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Researchers urge Spain to stay smoke-free


Tomasz Sienicki/Wikimedia Commons

Posted on behalf of Nuno Dominguez.

Tobacco-control experts from 14 countries today advised Spain’s Prime Minister Mariano Rajoy against changing anti-smoking laws to land a multibillion-dollar casino project in the country’s capital.

Reversing current smoke-free legislation would be a “shortsighted” move “with long-term negative consequences for the health and the economy of Spain, and for global tobacco control”, says an open letter to Rajoy by 37 doctors and tobacco control researchers at leading US and European institutions.

The letter is a response to US billionaire Sheldon Adelson’s plan to build a new €17-billion (US$23-billion) casino complex on the outskirts of Madrid. Adelson has said that the development will go ahead only if current legislation is changed to allow smoking at gaming tables. The regional and central government have repeatedly expressed their interest in landing the project, which could create 92,000 jobs in a country that has the highest unemployment rates in the European Union, and in a city that recently lost the race to host the 2020 Olympics. A decision has yet to be made but Spain’s government is currently considering how to defang the current legislation, which bans smoking in bars, restaurants, casinos and any other public establishments.

Allowing smoking in enclosed public spaces could reverse key health gains, including the recent fall in the incidence of cardiovascular and respiratory diseases, says the letter, originally published by the science news website Materia. Lifting the smoking ban in Eurovegas will also break the World Health Organization’s Framework Convention on Tobacco Control (FCTC), which Spain has ratified. Spain’s smoke-free law is “recognized by the international public health community as an example of good practice”, says the letter, and diluting it will have an impact on other countries. “The tobacco industry and its allies are always trying to dismantle anti-tobacco laws”, said cosigner Anna Gilmore of the Centre for Tobacco Control Studies of the University of Bath, UK. “A victory in Spain will encourage to keep on pushing in other countries,” she said.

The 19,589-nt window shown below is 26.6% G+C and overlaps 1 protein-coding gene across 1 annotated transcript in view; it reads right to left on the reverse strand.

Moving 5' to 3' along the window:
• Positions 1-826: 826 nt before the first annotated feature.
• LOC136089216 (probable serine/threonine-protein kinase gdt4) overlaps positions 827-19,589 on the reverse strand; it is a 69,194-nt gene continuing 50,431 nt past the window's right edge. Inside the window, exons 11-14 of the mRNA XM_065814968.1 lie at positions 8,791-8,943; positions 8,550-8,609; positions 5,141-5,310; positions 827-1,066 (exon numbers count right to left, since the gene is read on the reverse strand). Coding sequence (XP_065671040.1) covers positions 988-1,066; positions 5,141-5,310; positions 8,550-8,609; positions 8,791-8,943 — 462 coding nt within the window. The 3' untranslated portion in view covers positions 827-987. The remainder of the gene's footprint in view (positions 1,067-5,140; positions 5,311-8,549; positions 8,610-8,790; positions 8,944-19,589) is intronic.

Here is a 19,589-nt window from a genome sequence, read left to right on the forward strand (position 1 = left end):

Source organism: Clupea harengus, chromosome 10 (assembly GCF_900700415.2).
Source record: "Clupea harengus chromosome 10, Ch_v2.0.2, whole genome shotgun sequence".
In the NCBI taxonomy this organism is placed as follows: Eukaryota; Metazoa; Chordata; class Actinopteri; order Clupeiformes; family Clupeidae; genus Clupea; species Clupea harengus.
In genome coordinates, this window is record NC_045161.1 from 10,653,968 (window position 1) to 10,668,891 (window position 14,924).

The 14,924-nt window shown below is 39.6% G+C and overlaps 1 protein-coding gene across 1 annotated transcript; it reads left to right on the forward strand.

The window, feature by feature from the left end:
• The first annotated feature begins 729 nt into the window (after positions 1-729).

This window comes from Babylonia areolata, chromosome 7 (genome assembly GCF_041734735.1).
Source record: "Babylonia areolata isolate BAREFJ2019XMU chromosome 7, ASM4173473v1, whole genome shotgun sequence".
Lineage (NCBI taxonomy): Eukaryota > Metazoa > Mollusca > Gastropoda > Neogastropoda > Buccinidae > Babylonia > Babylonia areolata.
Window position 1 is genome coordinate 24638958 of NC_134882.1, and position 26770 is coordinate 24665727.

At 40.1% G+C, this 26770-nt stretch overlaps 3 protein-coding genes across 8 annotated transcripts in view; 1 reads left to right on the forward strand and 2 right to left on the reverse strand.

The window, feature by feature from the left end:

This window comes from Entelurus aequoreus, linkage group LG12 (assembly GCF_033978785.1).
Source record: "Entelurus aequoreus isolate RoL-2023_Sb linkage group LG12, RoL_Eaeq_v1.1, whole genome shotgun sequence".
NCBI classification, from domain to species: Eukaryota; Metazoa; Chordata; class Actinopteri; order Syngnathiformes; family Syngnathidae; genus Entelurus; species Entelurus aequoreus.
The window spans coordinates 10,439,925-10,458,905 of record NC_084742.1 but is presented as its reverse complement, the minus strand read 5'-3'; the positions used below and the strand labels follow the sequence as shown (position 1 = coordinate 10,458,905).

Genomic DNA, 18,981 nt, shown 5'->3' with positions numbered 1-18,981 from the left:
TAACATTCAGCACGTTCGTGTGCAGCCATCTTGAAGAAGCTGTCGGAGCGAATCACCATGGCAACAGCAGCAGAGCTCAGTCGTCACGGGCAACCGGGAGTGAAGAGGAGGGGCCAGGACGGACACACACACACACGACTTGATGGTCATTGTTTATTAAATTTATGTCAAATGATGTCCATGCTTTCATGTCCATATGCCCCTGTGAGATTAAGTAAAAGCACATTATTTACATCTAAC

1. Report this comment

    Sergio Stagnaro said:

    Smoking tobacco is dangerous, as the following simple clinical evidence demonstrates: first of all, physician assesses at the bed-side endocellular energy level of a subject (/news/2013/09/500-million-cancer-pledge-comes-with-a-catch.html#comments). A second identical evaluation of the same individual occurs after he (she) has smoked a cigarette. Endocellular energy level reduces, parallelling the inherited effectiveness of mitochondrial respiratory chain, genetically regulated. Now, in Spain, they are comparing two cultures: that of increasing gain of a few persons at the expense of health of a flurry of indiiduals, and that which ensures to the people’s health, not just treating diseases, facilitated and aggravated by tobacco smoke. I trust in the wisdom of the Spanish rulers.

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